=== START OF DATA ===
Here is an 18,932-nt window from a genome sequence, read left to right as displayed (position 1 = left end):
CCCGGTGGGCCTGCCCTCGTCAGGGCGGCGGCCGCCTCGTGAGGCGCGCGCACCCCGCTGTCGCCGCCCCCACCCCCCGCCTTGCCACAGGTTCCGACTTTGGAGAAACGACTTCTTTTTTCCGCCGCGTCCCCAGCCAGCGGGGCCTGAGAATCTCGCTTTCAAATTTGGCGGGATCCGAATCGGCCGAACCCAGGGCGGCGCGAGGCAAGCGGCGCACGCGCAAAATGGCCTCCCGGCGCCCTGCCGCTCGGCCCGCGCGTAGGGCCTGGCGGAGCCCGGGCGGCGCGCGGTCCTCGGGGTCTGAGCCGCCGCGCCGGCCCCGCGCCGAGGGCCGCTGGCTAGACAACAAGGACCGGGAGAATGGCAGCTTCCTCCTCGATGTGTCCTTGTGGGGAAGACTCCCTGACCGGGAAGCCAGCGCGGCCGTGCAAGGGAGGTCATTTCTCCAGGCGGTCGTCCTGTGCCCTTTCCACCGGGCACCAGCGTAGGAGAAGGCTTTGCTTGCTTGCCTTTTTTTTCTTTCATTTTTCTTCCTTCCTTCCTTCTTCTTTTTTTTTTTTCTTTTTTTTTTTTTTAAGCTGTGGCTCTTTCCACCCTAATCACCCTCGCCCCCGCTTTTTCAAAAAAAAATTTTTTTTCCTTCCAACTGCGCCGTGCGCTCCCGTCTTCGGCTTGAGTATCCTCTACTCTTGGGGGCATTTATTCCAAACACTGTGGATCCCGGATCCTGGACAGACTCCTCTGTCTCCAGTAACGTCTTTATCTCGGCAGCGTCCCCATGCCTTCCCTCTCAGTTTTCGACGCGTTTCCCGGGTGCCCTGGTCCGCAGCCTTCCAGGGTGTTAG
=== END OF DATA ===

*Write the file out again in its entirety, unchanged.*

Here is an 18,932-nt window from a genome sequence, read left to right as displayed (position 1 = left end):
CCCGGTGGGCCTGCCCTCGTCAGGGCGGCGGCCGCCTCGTGAGGCGCGCGCACCCCGCTGTCGCCGCCCCCACCCCCCGCCTTGCCACAGGTTCCGACTTTGGAGAAACGACTTCTTTTTTCCGCCGCGTCCCCAGCCAGCGGGGCCTGAGAATCTCGCTTTCAAATTTGGCGGGATCCGAATCGGCCGAACCCAGGGCGGCGCGAGGCAAGCGGCGCACGCGCAAAATGGCCTCCCGGCGCCCTGCCGCTCGGCCCGCGCGTAGGGCCTGGCGGAGCCCGGGCGGCGCGCGGTCCTCGGGGTCTGAGCCGCCGCGCCGGCCCCGCGCCGAGGGCCGCTGGCTAGACAACAAGGACCGGGAGAATGGCAGCTTCCTCCTCGATGTGTCCTTGTGGGGAAGACTCCCTGACCGGGAAGCCAGCGCGGCCGTGCAAGGGAGGTCATTTCTCCAGGCGGTCGTCCTGTGCCCTTTCCACCGGGCACCAGCGTAGGAGAAGGCTTTGCTTGCTTGCCTTTTTTTTCTTTCATTTTTCTTCCTTCCTTCCTTCTTCTTTTTTTTTTTTCTTTTTTTTTTTTTTAAGCTGTGGCTCTTTCCACCCTAATCACCCTCGCCCCCGCTTTTTCAAAAAAAAATTTTTTTTCCTTCCAACTGCGCCGTGCGCTCCCGTCTTCGGCTTGAGTATCCTCTACTCTTGGGGGCATTTATTCCAAACACTGTGGATCCCGGATCCTGGACAGACTCCTCTGTCTCCAGTAACGTCTTTATCTCGGCAGCGTCCCCATGCCTTCCCTCTCAGTTTTCGACGCGTTTCCCGGGTGCCCTGGTCCGCAGCCTTCCAGGGTGTTAG